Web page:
Carriages Without Horses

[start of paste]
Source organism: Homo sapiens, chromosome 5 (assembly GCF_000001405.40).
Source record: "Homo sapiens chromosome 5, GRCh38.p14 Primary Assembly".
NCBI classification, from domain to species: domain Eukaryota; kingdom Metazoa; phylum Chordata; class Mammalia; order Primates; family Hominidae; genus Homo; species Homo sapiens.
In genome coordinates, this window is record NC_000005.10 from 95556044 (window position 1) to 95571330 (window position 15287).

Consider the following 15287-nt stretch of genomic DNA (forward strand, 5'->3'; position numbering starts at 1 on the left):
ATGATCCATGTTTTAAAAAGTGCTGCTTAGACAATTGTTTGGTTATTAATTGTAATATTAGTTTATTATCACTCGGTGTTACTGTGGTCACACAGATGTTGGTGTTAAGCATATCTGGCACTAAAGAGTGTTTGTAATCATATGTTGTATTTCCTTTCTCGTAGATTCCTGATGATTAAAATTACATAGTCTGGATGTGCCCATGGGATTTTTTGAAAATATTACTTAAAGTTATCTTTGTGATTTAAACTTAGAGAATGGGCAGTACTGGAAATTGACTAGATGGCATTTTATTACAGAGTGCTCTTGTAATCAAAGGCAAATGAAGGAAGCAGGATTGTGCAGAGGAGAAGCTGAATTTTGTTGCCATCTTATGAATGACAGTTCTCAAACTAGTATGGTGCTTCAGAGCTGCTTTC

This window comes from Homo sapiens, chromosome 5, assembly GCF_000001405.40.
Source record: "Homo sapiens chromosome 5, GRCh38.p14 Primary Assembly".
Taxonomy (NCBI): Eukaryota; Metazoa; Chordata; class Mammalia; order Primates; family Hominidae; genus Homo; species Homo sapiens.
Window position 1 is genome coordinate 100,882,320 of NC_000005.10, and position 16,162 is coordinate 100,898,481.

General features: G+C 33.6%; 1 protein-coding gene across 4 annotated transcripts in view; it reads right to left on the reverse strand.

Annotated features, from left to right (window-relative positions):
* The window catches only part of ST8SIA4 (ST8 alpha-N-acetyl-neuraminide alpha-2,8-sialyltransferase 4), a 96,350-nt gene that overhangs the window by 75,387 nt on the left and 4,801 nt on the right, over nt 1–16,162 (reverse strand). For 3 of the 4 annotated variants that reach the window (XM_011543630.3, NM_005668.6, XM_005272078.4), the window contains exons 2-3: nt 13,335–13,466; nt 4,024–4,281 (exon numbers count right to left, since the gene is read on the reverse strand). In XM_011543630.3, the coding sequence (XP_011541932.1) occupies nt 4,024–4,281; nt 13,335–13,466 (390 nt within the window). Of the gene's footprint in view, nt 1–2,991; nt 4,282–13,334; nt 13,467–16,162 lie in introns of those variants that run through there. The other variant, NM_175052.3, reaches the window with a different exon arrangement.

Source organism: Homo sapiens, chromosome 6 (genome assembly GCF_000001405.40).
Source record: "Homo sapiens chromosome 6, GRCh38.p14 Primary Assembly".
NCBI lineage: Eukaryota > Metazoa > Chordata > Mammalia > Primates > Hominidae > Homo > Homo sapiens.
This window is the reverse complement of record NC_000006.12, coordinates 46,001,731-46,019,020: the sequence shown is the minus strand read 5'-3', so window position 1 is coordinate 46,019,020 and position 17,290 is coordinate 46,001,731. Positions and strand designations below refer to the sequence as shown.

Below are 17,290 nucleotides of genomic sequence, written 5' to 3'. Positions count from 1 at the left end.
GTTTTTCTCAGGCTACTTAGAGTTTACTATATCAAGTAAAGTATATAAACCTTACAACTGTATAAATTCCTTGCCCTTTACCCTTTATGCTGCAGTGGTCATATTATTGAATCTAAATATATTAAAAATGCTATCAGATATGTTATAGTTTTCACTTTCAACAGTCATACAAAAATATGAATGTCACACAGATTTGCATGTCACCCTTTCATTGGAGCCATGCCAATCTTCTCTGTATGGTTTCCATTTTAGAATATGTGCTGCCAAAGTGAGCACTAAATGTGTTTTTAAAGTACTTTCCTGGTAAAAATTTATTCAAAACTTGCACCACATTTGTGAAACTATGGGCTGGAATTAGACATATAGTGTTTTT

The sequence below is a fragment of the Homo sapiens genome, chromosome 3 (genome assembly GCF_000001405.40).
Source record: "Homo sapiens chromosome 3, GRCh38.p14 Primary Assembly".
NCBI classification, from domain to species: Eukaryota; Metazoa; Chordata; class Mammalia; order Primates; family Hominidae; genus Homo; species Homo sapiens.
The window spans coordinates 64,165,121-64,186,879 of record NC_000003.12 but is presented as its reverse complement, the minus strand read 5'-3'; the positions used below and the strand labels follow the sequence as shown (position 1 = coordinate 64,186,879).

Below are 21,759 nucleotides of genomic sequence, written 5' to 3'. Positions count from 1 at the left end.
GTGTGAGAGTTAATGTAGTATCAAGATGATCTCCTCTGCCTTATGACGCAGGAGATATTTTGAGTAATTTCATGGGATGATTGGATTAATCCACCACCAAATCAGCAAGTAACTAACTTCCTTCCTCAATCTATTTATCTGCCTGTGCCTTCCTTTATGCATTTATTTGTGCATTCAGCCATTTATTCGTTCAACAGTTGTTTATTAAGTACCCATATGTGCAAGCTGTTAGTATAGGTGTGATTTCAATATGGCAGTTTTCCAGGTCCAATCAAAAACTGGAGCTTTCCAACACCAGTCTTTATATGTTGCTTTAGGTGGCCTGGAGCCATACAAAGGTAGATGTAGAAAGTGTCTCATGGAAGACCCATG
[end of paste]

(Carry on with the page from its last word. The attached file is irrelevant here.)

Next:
In September 1893, little could 23-year-old mechanic J. Frank Duryea dream of the changes that would be brought about by his creation -- a frail gasoline buggy that made its debut on the streets of Springfield, Massachusetts. Charles E. and J. Frank Duryea, two brothers from rural Illinois, were the founders of the American automobile industry. The Duryea Motor Wagon company was the first company organized in the United States for the manufacture of automobiles. The attention-getting, older brother Charles demanded - and to date has received - the principal credit for these pioneering accomplishments. A bitter family feud between the brothers, which was even carried on by their families after their deaths, further muddied the question about the individual brothers' contributions. However, in Carriages Without Horses: J. Frank Duryea and the Birth of the American Automobile Industry, historian and author Richard P. Scharchburg proves that the quiet, self-effacing younger brother J.